“Amanda is nearly a total blank to me now,” writes artist Ben Durham. “Just a distant memory of a snarling lip.” Words take on a cellular quality in his Text Portraits, photo-realistic figures formed by language, memory, and impossibility. For 18 years, Durham has been studying friends and former classmates from his hometown of Lexington, Kentucky, sourcing their mugshots from an online database and producing large-scale works composed entirely of his written recollections of their lives. His graphite-on-paper drawings immaculately depict the visual, but the strain of each sentence suggests something inscrutable.
In Six Stories, on view at Austin’s Lora Reynolds Gallery, Durham presents six new works, each one a face of the opioid epidemic. The artist has chosen to disclose his subjects’ crimes in this show, graying the lines between “diseases of despair” and the mechanisms of our carceral system. Compared to Durham’s previous portraits, his Six Stories are smaller and more intimate in scale, and lighter and more legible in text. An archive of honesty if not accuracy, and a way for language to convey what the image cannot.
Barbara Purcell: Tell me about your hometown.
Ben Durham: Lexington is a really strange place. Part of if wants to be the genteel Old South, but most of the population is Appalachian working poor. You have this old strange wealth, the horse industry, and a vital downtown queer arts community that goes back to Tennessee Williams’ days. I grew up downtown, I knew nothing about horses or horse farms, and I didn’t know anything about the genteel set until high school, when the zoning expanded beyond my neighborhood. The place was just mind boggling in a hundred different ways.
BP: You’ve been making Text Portraits for almost 20 years. How did this series begin?
BD: A friend sent me a link to a website maintained by the Fayette County Government [where Lexington is located] around 2002, in the very early days of internet. It was almost a novelty, seeing people in their worst moment. I quickly found a mugshot of someone I had been very close to in elementary school. The picture was just awful: as the viewer, I was doing exactly what this website wanted. I was in art school at the time [Washington University in St. Louis], studying the history of portraiture and how images function. It rewrote my visual understanding. Prior to that I’d never thought about mugshots. I had a lot of anger about the impossible culture-class reality that existed and what I experienced there. This just revealed it in the most plain, ugly way.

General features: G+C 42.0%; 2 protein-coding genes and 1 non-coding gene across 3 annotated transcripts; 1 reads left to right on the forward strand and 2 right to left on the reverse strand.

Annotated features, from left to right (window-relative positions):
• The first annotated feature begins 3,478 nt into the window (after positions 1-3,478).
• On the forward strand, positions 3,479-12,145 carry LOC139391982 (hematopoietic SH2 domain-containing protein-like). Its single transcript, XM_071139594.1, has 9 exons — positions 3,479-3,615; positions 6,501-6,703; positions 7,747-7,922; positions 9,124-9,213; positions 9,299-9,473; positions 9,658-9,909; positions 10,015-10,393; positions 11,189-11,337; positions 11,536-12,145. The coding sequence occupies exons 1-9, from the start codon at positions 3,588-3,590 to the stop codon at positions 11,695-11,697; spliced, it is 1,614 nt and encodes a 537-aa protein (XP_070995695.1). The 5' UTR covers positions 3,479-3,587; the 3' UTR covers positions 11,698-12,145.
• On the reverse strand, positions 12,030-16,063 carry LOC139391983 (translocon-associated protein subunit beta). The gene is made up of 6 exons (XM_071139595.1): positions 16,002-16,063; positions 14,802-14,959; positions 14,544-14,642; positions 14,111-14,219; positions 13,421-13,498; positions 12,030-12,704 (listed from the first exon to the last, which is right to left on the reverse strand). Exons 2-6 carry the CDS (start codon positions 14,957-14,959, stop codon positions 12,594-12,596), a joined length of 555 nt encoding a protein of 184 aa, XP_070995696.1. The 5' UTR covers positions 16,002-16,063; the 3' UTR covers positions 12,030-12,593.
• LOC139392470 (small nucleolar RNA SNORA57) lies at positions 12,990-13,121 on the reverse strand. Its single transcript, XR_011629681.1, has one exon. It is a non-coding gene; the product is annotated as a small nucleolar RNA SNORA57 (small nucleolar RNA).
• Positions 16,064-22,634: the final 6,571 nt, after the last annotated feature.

BP: The figure is almost secondary to the story in your portraits. Can you talk about the relationship between image and text in your work?
BD: When these ideas first started started percolating, I wanted a way to rewire my brain. Despite their large scale, I work as small and as slow as possible to allow for thinking — to meditate on these stories, these individuals, and my anger. My first drawing like this [Emily] was done back in college. The left side of her face was tick marks, just the most basic art in order to use the least amount of brain power. But halfway through the piece, I realized I could externalize that meditation by writing it out, so the right side of her face became text. At first, it was about creating an internal space for the thoughts, but then it became about creating an external space for the work.